For some unfathomable reason, Hordak was the only member of the original 1985 Evil Horde that we didn’t have in the house growing up. My brother had Grizzlor, and I had Leech, Mantenna and Modulok. But what’s a faction without its leader?
Design & Development
Hordak is the leader of the Evil Horde, which debuted in 1985. According to Roger Sweet, the Hordak character name and the concept of the Evil Horde were created by Dave Capper, Director of Marketing for Boy’s Toys at Mattel. Mattel and Filmation apparently worked in tandem to develop Hordak, going through many iterations of the character before arriving at two final designs. One design would be appear on toy shelves and the other in the She-Ra cartoon (source: The Power and the Honor Foundation Catalog).
Dušan M. put together a nice graphic showing the sequential evolution of Hordak’s design. You can check it out at the Ancient Library of Grayskull Facebook group. I’ll go through each design, following Dušan’s ordering. The Filmation images come from Dark Horse’s Art of He-Man, Dark Horse’s He-Man and She-Ra, Dušan M., and eBay.
In this early concept (below), Hordak, while menacing, has the look of a post-apocalyptic thug, like a He-Man character crossed with something from Mad Max.
In the concept drawing below (by Gerald Forton and Herb Hazelton), Hordak looks much less human, and more menacing, in an alien punk-rocker kind of way. The overlapping plates on his armor give him a bit of an H. R. Giger quality. An early Shadow Weaver concept is included.
This concept below looks quite close to the first one, although it lacks the Horde emblem on the chest.
In this concept image shared by Dušan, Hordak’s costume is starting to come together, although his face still looks relatively human.
The concept below is closer still to the final Hordak design, although he still sports a punk rock row of spikes on his head.
From here we get a couple of divergent looks for Hordak, one from Filmation and one from Mattel. Both of them dropped the one-armed look (although in the Filmation cartoon Hordak could transform his arm into a cannon, and Mattel eventually came out with a Hordak variant with arm attachments).
Both of them had a similar looking, mask-like face, with a bone cowl around the back of his head. Filmation’s Hordak had a blue body suit and symmetrical arm bands. The animated Hordak has a somewhat sharp, mechanical-looking head:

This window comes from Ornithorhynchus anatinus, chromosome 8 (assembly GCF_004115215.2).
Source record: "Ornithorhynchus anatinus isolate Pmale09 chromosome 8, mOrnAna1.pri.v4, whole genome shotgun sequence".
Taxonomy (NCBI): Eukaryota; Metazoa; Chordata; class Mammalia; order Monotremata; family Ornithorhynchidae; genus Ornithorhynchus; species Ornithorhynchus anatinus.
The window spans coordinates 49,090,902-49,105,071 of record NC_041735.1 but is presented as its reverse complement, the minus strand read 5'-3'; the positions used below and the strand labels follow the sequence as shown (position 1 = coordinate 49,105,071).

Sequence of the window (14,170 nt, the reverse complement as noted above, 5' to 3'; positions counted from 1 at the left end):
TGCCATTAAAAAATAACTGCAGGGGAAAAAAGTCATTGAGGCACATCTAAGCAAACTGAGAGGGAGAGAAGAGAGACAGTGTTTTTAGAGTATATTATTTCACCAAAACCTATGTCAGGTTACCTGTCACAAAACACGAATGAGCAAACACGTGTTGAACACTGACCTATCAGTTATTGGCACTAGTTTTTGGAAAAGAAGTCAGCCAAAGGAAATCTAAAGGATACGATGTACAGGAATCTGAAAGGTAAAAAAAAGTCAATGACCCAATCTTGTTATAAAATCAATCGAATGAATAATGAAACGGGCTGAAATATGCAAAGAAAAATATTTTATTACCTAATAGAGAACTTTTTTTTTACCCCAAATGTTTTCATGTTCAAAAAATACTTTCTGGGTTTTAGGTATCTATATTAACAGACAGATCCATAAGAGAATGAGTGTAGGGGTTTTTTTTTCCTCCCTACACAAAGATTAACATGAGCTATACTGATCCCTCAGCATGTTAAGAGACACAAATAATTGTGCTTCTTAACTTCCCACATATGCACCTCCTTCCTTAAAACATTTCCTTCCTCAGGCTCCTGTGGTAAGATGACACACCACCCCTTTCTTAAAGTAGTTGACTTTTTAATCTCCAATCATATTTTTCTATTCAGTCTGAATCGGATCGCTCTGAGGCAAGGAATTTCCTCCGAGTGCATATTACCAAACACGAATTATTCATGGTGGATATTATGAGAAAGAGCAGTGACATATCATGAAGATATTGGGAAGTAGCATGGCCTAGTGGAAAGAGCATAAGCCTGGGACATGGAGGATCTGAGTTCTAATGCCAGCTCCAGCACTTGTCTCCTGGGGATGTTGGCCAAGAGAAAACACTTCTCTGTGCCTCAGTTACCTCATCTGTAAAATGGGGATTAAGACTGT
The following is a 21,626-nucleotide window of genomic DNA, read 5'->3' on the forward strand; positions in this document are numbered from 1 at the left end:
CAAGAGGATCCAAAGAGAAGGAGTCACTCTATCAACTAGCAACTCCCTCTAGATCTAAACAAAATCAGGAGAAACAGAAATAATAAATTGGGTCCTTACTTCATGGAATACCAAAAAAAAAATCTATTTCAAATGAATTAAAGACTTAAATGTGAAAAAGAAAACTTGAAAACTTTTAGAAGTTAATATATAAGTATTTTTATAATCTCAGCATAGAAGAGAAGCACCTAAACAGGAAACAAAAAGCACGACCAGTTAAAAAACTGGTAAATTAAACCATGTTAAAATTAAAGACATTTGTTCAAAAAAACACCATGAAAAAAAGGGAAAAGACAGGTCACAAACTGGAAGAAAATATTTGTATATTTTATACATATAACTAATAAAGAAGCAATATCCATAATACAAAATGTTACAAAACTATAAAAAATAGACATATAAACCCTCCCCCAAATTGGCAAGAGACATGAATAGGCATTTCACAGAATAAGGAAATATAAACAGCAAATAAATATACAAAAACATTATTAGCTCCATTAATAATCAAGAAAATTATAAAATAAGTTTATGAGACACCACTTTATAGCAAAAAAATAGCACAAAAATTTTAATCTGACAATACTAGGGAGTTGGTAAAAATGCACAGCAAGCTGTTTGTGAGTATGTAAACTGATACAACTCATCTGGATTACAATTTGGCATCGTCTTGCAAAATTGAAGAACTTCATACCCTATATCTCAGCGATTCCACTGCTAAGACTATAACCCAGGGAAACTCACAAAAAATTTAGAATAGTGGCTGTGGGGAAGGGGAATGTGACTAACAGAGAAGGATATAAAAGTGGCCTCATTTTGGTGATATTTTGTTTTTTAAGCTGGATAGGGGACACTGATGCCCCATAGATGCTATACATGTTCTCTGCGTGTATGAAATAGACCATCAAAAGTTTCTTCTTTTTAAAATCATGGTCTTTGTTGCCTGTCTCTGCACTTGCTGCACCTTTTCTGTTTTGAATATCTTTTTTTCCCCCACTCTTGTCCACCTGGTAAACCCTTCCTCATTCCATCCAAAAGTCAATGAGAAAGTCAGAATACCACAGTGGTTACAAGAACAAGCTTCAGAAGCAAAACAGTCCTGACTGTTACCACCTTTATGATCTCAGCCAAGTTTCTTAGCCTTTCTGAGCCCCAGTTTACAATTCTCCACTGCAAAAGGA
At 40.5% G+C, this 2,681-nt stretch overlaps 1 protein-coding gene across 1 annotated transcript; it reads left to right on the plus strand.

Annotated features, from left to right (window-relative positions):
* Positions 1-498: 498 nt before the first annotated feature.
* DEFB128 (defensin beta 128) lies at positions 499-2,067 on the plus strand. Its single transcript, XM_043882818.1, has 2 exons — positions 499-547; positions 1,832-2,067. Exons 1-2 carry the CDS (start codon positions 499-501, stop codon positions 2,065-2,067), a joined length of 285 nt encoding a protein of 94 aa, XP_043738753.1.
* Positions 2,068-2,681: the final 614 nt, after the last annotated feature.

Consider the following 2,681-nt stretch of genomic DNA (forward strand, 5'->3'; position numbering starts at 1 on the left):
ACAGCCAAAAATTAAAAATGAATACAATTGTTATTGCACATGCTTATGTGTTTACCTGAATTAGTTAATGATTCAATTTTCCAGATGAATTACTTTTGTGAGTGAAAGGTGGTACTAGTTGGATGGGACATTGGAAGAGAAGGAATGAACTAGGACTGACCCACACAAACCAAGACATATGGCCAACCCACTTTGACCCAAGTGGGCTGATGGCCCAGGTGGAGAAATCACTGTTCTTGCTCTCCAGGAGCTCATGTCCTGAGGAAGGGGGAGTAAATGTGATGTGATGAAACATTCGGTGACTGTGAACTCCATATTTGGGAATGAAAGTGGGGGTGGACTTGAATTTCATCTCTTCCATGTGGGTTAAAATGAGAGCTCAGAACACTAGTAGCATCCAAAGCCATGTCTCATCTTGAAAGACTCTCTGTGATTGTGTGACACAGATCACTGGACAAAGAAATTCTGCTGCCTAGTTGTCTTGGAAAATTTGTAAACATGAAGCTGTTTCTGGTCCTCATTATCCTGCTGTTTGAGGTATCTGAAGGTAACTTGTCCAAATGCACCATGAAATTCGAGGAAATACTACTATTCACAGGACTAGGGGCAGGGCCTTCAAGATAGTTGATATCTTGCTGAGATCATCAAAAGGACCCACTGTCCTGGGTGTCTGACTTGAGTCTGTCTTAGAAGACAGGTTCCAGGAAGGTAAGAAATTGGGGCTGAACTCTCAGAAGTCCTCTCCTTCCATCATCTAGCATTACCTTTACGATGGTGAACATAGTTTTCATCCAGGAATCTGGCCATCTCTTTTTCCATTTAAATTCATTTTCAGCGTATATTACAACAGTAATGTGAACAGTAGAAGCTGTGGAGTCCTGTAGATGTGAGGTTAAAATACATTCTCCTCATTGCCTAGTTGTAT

Meanwhile, at Mattel, Ted Mayer took an early Filmation model sheet and tweaked it slightly, adding a red cape (thanks to Dušan M for this information). Ted can’t recall much about Hordak, but he remembered that unlike the other Horde characters, he wasn’t Hordak’s creator, but something Marketing asked him to execute. Hordak was colored gray, black and red – good vampire colors. He was given a bat-shaped shield and a strange organic-looking weapon. He has Horde bat insignias all over his costume, including on the armband on his left arm (the Filmation version had two armbands with no insignia). His head has warty-looking bumps on it and looks organic rather than mechanical.
The Evil Horde insignia is actually Hordak’s face, with batwings on either side:
According to Roger Sweet, Hordak’s face was based on a witch doctor’s mask. The “Tiki mask influence” is possible, but given the evolving design with Hordak; it is not the main one. Interestingly, Ted Mayer did another concept that’s even closer to that idea, although this one is unlikely to have anything to do with Hordak:
The toy was based on Ted Mayer’s final design for the character, although the strange weapon was changed out for a crossbow:
An early version of the figure feature red “ribs” on the sides of the armor, and a painted red bat on the back, underneath the cape. The extra paint applications are omitted from subsequent releases, however.
In the illustration on the back of the packaging, Hordak and his minions make ready to storm Castle Grayskull. Interestingly, Hordak holds Skeletor‘s staff here:
Errol McCarthy also depicted the character in a number of different contexts (images below are from He-Man.org), including the 1987 Style Guide, which described him this way:
Hordak acquired his power while passing through the plane from Etheria to Eternia. He as since discovered how to retain and refine it.
Hordak was sold in a number of gift sets, including a couple of different sets with Grizzlor, and a Canadian set with Roboto and Sy-Klone. Hordak was also sold in 1986 together with Mantisaur, his insectoid steed.
As a toy, Hordak was marketed under the Masters of the Universe brand, despite being the primary villain in Filmation’s She-Ra series. Although Hordak was a constant presence is the She-Ra cartoon, Mattel treated him very differently in their own stories. He only shows up in She-Ra’s first minicomic (The Story of She-Ra). In the Princess of Power minicomic canon, Catra is actually She-Ra’s primary nemesis.
Hordak, meanwhile, is a frequently-appearing villain in He-Man’s minicomics starting in 1985, appearing in the following comics:
- Grizzlor – The Legend Comes Alive
- Leech – The Master of Power Suction
- Mantenna and the Menace of the Evil Horde